"Today, Islam is being portrayed as the villain. Man and woman are equal in Islam, with common rights. But it is the lack of knowledge or the acceptance of the distorted interpretations that have worked against women in Islam. Women don't have access to the rules or the rulemaking machinery.
This is true in Afghanistan too. Men translated these rules to the nation for their own benefit; the power is with men. Does Islam call upon the mankind to kill or capture lands?"
Akrami, like a few other brave women from her country, realizes that even ambitious Afghan women have tended to move away from political discussions, dismissing politics as something to do with men and guns. But now, they know that Afghan women badly need a political awakening. "Our women are brave, strong and stubborn. They only need to be taught the rules of life. They only need to be initiated into the functioning structure, so that they also can be independent and decisive factors in the act of nation-building."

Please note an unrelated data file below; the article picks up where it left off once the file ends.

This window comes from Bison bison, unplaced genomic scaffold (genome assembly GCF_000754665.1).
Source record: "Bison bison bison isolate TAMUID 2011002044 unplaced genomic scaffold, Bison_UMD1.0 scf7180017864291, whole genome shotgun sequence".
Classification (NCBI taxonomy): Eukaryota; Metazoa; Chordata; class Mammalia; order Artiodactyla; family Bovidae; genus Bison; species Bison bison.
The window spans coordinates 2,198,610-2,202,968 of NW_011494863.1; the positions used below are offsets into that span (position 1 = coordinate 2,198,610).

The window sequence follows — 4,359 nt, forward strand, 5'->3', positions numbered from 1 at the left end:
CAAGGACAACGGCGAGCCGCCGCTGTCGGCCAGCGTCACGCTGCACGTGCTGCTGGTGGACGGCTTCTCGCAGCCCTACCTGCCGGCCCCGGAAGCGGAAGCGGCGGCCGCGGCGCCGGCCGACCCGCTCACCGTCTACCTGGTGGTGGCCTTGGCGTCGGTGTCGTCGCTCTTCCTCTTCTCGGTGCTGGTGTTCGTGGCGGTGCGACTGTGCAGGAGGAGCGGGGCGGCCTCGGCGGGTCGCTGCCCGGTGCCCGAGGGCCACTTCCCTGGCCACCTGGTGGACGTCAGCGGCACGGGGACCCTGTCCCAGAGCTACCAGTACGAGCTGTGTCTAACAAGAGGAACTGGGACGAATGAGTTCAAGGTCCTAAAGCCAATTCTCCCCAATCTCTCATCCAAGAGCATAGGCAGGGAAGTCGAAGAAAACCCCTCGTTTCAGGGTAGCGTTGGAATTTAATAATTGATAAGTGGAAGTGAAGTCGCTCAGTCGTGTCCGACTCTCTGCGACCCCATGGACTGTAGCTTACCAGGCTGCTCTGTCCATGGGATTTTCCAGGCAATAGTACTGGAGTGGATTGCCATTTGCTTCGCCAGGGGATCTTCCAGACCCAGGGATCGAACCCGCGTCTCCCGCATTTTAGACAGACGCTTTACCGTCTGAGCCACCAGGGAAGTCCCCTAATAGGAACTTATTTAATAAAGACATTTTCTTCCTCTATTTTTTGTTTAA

The first shoots of a women's movement are unfurling in Kabul. In a few bullet-scarred apartments, women gather and plan strategies for their development - protest and political power are deliberated upon, with an acute awareness of the gravity of their situation. Next to education, women's health has suffered the worst consequences of religious rule. The life expectancy of an Afghan woman is only 44 years.
Akrami dreams of the day when Afghan women will stand up against the illnesses of its society and proclaim victory over strife, oppression and war. "It is a long way to go, I know," she says, "but we will get there by Allah's grace."